allocb man page on SmartOS

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ALLOCB(9F)							    ALLOCB(9F)

       allocb - allocate a message block

       #include <sys/stream.h>

       mblk_t *allocb(size_t size, uint_t pri);

       Architecture independent level 1 (DDI/DKI).

       The  allocb() function tries to allocate a STREAMS message block.  Buf‐
       fer allocation fails only when the system is out of memory. If no  buf‐
       fer  is	available,  the bufcall(9F) function can help a module recover
       from an allocation failure.

       A STREAMS message block is composed  of	three  structures.  The	 first
       structure  is a message block (mblk_t). See msgb(9S). The mblk_t struc‐
       ture points to a data block structure (dblk_t). See datab(9S). Together
       these  two structures describe the message type (if applicable) and the
       size and location of the third structure, the data  buffer.   The  data
       buffer  contains	 the  data  for this message block. The allocated data
       buffer is at least double-word aligned, so  it  can  hold  any  C  data

       The fields in the mblk_t structure are initialized as follows:

		  set to  NULL

		  points to the beginning of the data buffer

		  points to the beginning of the data buffer

		  points to the dblk_t structure

       The fields in the dblk_t structure are initialized as follows:

		  points to the first byte of the data buffer

		  points to the last byte + 1 of the buffer

		  set to M_DATA

       The  following  figure  identifies  the data structure members that are
       affected when a message block is allocated.

       Printed copy or shows a figure that	 identifies  the  data
       structure members that are affected when a message block is allocated

	       The number of bytes in the message block.

	       Priority of the request (no longer used).

       Upon success, allocb() returns a pointer to the allocated message block
       of type M_DATA. On failure, allocb() returns a NULL pointer.

       The allocb() function can be called from	 user,	interrupt,  or	kernel

       Example 1 allocb() Code Sample

       Given  a	 pointer  to  a	 queue	(q)  and  an  error  number (err), the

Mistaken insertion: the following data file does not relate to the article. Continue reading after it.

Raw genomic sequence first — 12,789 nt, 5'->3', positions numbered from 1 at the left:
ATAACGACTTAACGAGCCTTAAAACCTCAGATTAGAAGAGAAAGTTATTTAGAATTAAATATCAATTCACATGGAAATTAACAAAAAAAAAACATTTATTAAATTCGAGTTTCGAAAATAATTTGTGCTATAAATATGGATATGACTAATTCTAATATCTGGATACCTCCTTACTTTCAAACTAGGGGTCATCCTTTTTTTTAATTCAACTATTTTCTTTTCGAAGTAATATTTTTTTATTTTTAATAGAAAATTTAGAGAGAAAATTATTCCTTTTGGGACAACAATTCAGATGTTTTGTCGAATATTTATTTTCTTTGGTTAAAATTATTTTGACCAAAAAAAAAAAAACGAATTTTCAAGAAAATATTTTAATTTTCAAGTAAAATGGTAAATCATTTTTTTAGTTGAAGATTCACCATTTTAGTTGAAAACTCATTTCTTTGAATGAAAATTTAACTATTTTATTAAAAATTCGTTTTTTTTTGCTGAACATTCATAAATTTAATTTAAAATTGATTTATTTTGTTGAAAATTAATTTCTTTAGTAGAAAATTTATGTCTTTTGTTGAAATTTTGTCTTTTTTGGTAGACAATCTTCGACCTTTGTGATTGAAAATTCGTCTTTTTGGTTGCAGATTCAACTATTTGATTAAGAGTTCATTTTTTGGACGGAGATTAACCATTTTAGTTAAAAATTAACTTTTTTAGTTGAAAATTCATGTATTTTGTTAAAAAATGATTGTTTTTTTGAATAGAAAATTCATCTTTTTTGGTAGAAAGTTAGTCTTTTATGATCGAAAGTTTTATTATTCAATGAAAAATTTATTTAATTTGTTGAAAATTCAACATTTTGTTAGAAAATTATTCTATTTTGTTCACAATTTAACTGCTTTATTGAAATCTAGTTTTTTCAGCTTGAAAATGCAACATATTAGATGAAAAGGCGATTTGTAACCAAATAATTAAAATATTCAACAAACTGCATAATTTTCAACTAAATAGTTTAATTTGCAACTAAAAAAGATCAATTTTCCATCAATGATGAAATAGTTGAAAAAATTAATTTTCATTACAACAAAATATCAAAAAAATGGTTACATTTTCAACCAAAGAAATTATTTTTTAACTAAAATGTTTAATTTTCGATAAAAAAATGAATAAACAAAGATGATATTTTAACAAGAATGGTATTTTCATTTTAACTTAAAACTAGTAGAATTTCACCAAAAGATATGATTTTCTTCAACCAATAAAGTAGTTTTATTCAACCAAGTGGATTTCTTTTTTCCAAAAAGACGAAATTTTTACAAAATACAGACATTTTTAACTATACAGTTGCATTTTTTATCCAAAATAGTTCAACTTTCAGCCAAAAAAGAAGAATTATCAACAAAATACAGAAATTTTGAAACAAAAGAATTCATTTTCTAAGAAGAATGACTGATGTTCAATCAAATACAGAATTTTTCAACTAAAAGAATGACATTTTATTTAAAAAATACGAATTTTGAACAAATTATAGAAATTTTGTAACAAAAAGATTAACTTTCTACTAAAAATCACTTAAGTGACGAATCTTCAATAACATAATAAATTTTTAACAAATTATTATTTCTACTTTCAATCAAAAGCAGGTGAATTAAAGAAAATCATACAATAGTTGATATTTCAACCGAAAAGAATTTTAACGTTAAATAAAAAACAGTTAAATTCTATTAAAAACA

send_error() routine sends an  M_ERROR type message to the stream head.

       If a message cannot be allocated, NULL is returned, indicating an allo‐
       cation  failure (line 8). Otherwise, the message type is set to M_ERROR
       (line 10). Line 11 increments the write	pointer	 (bp->b_wptr)  by  the
       size (one byte) of the data in the message.

       A  message must be sent up the read side of the stream to arrive at the
       stream head. To determine whether  q points to a read  queue  or	 to  a
       write  queue,  the  q->q_flag  member is tested to see if QREADR is set
       (line 13).  If it is not set, q points to a write queue, and in line 14
       the  RD(9F)  function  is used to find the corresponding read queue. In
       line 15, the putnext(9F) function is used to send the message upstream,
       returning 1 if successful.

	 1  send_error(q,err)
	 2    queue_t *q;
	 3    unsigned char err;
	 4  {
	 5    mblk_t *bp;
	 7    if ((bp = allocb(1, BPRI_HI)) == NULL) /* allocate msg. block */
	 8	   return(0);
	 10    bp->b_datap->db_type = M_ERROR;	  /* set msg type to M_ERROR */
	 11    *bp->b_wptr++ = err;		  /* increment write pointer */
	 13    if (!(q->q_flag & QREADR))	  /* if not read queue	   */
	 14	    q = RD(q);			  /*	get read queue	   */
	 15    putnext(q,bp);			  /* send message upstream */
	 16    return(1);
	 17  }

       RD(9F),	  bufcall(9F),	  esballoc(9F),	  esbbcall(9F),	  putnext(9F),
       testb(9F), datab(9S), msgb(9S)

       Writing Device Drivers

       STREAMS Programming Guide

       The pri argument is no longer used, but is retained  for	 compatibility
       with existing drivers.

				 Jan 16, 2006			    ALLOCB(9F)

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